By Diane Silver
Tuesday's vote in Kansas was momentous, or was it? Voters in the nation's most iconic red state declared their support for Darwin and science, or did they? The religious right suffered a major blow, or did it? From my perspective out here in Kansas, I don't believe the answers to those questions are as obvious as folks might think.
This very long post will recap what happened in the primary, show how conventional wisdom took a hit, talk about the realities of red state politics and discuss what this means for Kansas and the future of the religious right.
A Primary Recap
(Feel free to skip this if you're already up-to-date on Tuesday's results, although the information on turnout might be new to you.)
Tuesday moderates won on both the Kansas Board of Education and in two closely watched statewide races.
In the races for the state Board of Education, the balance of power once again shifted from the religious right to the pro-science forces.
Moderate incumbent Democrat Janet Waugh held onto her seat in Kansas City. Republican Jana Shaver of Independence ousted the Republican, anti-evolution standard bearer to take an open seat away from the religious right. Republican Sally Cauble of Liberal pulled off a shocker by defeating incumbent Connie Morris, once the darling of the religious right. Morris is known for, among other things, declaring that evolution is nothing more than a fairy tale.
Meanwhile, the religious right scored victories by nominating John Bacon of Olathe and Ken Willard of Hutchinson to run as Republicans in November and possibly keep their current seats on the board.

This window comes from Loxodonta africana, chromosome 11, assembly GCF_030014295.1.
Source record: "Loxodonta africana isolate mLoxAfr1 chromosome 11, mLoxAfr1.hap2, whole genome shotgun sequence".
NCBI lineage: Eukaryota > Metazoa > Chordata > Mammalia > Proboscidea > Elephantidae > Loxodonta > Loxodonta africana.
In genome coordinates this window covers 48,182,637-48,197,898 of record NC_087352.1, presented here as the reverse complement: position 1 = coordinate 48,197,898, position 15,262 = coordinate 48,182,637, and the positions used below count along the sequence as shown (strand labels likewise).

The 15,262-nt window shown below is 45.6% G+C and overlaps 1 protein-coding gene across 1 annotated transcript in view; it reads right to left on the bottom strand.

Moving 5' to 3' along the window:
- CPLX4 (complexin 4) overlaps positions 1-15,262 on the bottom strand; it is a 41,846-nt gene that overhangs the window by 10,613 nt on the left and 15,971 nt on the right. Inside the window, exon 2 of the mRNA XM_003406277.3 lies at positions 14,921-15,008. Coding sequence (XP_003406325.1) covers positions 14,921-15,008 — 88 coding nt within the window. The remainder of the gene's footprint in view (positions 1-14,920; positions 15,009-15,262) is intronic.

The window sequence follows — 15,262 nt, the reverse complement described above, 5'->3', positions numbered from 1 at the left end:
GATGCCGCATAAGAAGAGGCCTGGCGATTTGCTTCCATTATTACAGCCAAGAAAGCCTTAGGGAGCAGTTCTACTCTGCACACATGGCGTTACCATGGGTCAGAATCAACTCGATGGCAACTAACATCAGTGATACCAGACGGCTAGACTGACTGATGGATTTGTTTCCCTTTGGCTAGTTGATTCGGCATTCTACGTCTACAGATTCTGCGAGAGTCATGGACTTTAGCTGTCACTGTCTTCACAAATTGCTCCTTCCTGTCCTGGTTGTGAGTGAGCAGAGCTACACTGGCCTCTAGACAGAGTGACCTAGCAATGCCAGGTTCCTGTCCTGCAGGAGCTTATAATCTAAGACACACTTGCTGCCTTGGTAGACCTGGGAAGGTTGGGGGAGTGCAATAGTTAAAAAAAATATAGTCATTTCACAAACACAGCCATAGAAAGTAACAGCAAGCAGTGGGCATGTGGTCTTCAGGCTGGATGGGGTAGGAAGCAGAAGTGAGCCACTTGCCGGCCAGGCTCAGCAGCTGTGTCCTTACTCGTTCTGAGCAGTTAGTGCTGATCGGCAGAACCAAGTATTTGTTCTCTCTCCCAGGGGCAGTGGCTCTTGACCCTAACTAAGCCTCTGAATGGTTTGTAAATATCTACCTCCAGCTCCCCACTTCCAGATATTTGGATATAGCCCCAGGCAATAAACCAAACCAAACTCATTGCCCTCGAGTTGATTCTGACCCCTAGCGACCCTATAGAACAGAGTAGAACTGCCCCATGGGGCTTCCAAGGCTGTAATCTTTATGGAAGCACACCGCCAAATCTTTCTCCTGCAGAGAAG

No matter what happens in the November general election, pro-evolution forces have already taken over the board. This is because Waugh has no general election opposition and the Democrats running against Shaver and Cauble all support evolution.
Meanwhile, incumbent Insurance Commissioner Sandy Praeger beat the religious right's candidate, Rep. Eric Carter of Overland Park, by winning 60 percent of the vote in the Republican primary. Incumbent Secretary of State Ron Thornburgh beat ultra-conservative state Sen. Kay O'Connor of Olathe with 73 percent of the vote.
Turnout in the primary was a record low 18 percent of the state's registered voters. The Lawrence Journal-World reports that only about 296,000 people statewide voted, out of 1.6 million registered. The Secretary of State's office says the previous record low for a turnout was 26 percent in 2002.
Conventional Wisdom Takes a Hit
The conventional wisdom so beloved of pundits often includes three parts.
1. Low turnout favors the religious right because they are more organized and passionate about their issues than other voters.
2. As described in Thomas Frank's What's The Matter With Kansas, the state's Republican Party is torn between the rabidly anti-evolution, anti-gay religious right and the socially progressive, fiscally conservative moderates.
3. Tuesday's vote was a referendum on evolution itself and the election's results show that intelligence design is such a weak idea with so few supporters that it can't even win in Kansas.